Ah, high school. The social and academic proving grounds where so many of us learned so much about ourselves. It taught us a lot: algebra, history, social mores, and preparation for college, but it taught me an amazing lesson about writing that I haven’t forgotten to this day. For some of us, those four years were our prime. Thank god I wasn’t one of them. Others kept their heads down, blending into their cliques and peer groups like the camouflage of a chameleon… stuck in one hue. For plenty of us, however, it was Hell with a capital H. Now I need to make something clear-I wasn’t bullied, I wasn’t outright ridiculed, but I was forgotten and lonely, which at the time seemed just as bad.
Most of this was because of me. I wasn’t the best student in the world. I was one of those guys who was intelligent, knew the material, but didn’t apply myself. Could’ve gotten into the AP classes, didn’t even try. The only classes I made consistently good grades in where the performance classes where my grade depended on what I did right then and there instead of what I did at home… which was nothing. In addition to this I was very socially awkward. I was that guy that acted out a joke ‘so well’ that people thought I was serious. I’m sure you guys know someone like that. Because of this I wasn’t the easiest guy to get along with, and it’s a wonder I wasn’t bullied on a daily basis. Because of this I wasted four years of my life pining for groups who didn’t want me.
But was it a waste?
It wasn’t until the summer after senior year that I met the group of friends who accepted me for who I was, an awkward social mutt. I remain connected with them to this day, and I’m indebted to them for helping me come to a great realization about who I was as a person, it literally(and I’m using that word correctly) hit me overnight. It was July 5th after a spectacular night of fireworks. I took an honest look at all of the attempts I had made to fit into each group, and made a mental list of everything I genuinely liked. It’s a long list, but I’ll shorten it.
In my attempt to fit in with the Rockers, I found my love of Incubus, Dave Matthews Band, and a great respect for musicians who put on a good live show, thus leading me to John Meyer, Brad Paisley, and Maxwell.
From the hip hop crowd, who hosted a freestyle cipher every day at lunch, I developed a healthy respect for the rhetorical devices used in the genre. Seriously. Look past the subject matter and the profanity; there’s good stuff there. I developed a love for Jay-Z, Talib Kweili, Childish Gambino, and Eminem -I sometimes find myself using his brand of alliteration in my writing-.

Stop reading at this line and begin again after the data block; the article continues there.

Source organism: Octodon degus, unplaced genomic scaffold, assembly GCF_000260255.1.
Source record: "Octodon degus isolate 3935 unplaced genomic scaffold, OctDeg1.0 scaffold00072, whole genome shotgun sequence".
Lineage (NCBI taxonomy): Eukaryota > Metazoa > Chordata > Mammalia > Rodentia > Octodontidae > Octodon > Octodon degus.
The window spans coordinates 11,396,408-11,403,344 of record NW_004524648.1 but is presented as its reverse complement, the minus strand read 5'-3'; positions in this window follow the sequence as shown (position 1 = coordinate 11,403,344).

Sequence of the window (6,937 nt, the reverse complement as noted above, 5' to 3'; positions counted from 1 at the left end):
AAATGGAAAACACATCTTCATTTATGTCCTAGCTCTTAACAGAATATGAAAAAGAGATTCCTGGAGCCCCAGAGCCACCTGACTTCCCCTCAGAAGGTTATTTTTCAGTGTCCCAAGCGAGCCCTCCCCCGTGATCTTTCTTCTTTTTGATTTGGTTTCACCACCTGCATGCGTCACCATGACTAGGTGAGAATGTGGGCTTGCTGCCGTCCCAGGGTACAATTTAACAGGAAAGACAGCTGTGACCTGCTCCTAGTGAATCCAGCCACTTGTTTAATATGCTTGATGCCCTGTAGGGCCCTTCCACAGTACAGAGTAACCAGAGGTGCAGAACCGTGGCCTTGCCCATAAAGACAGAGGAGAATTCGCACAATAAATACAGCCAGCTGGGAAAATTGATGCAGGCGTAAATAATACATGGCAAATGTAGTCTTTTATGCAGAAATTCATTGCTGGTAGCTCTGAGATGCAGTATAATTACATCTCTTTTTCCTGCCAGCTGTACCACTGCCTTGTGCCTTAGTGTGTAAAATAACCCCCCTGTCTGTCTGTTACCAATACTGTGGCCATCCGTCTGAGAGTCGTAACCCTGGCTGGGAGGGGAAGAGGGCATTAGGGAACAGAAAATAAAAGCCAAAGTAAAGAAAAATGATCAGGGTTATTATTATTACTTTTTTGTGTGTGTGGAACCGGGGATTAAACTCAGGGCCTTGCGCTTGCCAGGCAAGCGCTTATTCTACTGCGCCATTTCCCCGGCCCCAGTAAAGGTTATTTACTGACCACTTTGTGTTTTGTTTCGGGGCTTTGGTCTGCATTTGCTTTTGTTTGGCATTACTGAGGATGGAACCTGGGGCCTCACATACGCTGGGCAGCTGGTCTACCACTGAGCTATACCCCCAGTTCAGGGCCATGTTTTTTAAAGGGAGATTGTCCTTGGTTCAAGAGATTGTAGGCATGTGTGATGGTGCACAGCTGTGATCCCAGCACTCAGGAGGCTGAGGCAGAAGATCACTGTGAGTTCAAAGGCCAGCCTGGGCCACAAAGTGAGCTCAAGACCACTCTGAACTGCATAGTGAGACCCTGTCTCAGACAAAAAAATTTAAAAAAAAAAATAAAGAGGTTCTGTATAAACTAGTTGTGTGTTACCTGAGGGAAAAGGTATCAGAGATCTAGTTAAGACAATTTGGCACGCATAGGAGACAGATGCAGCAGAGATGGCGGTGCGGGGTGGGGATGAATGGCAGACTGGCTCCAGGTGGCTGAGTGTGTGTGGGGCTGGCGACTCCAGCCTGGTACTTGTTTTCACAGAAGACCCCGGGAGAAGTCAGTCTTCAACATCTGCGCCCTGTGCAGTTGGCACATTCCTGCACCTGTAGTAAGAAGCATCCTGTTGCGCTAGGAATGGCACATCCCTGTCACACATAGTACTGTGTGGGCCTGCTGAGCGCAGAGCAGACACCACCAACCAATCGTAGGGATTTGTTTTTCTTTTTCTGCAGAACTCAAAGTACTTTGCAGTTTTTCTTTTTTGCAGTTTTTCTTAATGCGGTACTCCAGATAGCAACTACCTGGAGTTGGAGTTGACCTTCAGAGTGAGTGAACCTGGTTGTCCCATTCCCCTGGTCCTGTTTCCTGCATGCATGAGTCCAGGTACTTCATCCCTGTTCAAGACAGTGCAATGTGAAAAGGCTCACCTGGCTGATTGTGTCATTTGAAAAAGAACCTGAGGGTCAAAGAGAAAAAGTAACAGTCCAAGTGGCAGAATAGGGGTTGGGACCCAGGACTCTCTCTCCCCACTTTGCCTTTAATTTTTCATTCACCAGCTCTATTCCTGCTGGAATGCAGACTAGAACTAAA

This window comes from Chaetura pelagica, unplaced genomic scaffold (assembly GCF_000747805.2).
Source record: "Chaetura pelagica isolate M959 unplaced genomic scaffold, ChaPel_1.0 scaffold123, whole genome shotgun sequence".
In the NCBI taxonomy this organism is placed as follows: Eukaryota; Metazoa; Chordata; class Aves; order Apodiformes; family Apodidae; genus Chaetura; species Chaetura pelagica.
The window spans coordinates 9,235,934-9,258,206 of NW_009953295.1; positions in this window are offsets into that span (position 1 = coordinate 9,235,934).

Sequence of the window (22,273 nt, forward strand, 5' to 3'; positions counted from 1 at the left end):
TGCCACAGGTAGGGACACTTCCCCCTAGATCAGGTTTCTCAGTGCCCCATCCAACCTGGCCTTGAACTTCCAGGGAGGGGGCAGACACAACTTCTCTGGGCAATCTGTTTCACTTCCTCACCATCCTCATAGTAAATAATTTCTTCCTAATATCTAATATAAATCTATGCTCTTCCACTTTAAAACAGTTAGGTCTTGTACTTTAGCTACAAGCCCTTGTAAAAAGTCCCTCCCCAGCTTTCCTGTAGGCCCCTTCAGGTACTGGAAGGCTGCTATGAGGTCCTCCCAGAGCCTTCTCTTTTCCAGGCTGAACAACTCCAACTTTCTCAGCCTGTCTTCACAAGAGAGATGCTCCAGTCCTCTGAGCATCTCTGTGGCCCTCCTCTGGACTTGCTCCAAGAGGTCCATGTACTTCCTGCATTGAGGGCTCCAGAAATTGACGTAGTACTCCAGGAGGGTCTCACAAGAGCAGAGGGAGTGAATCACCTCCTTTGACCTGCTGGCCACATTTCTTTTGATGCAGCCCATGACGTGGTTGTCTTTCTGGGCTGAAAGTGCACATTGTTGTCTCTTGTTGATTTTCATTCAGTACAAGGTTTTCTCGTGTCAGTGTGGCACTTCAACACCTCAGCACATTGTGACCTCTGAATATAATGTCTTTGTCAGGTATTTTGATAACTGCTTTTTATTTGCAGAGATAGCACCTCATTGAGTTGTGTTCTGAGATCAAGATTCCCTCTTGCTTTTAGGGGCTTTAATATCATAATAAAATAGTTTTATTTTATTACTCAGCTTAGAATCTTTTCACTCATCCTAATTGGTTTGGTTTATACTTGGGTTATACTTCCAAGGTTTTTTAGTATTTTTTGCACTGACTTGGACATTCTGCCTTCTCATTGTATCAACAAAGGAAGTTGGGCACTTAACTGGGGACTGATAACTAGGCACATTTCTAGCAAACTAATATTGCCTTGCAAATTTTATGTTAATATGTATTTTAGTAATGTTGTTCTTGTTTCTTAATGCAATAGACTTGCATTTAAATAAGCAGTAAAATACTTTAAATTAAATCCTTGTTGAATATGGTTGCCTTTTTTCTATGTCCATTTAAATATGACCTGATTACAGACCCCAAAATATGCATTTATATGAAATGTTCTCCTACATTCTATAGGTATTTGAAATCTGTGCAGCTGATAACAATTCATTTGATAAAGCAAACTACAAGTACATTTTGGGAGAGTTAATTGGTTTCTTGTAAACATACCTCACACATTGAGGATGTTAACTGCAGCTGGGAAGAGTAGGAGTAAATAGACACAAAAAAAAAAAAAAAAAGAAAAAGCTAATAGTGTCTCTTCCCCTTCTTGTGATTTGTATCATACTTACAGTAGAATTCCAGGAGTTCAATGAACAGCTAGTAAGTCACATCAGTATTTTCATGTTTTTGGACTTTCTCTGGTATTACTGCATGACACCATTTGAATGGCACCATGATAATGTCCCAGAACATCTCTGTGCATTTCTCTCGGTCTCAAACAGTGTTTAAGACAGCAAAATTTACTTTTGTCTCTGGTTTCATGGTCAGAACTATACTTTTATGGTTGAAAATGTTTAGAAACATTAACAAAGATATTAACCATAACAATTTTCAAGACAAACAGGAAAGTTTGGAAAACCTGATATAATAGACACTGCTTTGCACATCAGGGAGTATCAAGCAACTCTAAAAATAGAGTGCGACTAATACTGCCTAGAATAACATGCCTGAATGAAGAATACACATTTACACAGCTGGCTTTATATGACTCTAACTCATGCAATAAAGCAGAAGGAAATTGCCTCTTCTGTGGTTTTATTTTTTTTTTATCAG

The peer group from which I originated were the Theatre Geeks, and of course I found my love of theatre here, in addition to Indie Film. My social ineptitude was being rehabilitated here, forcing me to develop emotional intelligence and a performer mentality. And from this I discovered I could dance and sing, leading me to…
The Choir Geeks, who turned me on to Classical Music, gave me a new respect for the various religions and belief systems around the world through their music, and I discovered the Mozart of our time, Eric Whitacre. Look up Water Night, and if you have ears, you will be moved.
The Gamers taught me much. I didn’t appreciate the strategy of American Football until Madden, and Final Fantasy VII remains the shining example of how a video game can make you feel emotion through interaction in a way no other entertainment medium can. If you don’t know what I’m talking about, ask one of your gamer friends about the death of Aerith.
In the end, I became a living breathing amalgamation of guilty pleasures born from each attempt to fit in with a particular crowd, an amalgamation that I genuinely liked. There was no compromising of values, there was no facade, just pride. And here lies the lesson in writing that I drew from this experience. If you find yourself reading and writing one genre, whether it be Romance, Science Fiction, Mainstream, or something else, and you feel like you’re doing quality work, I commend you. I envy those who have held steadfast to a chosen path, and one day I may read your book and be blown away. But if your personal library and your writing are a kaleidoscopic clash of different genres that sometimes leave you disoriented, take a trip back in time, open some of those books, analyze them and yourself, take from them what you genuinely like, and wear it with pride!
- Welcome to Hell. I mean High School. (authortoribrooks.wordpress.com)
- socially awkward works for me. (greenteaandgowns.com)
- Book Review: The Perks of Being a Wallflower (Stephen Chbosky) (keepwatchingthewords.wordpress.com)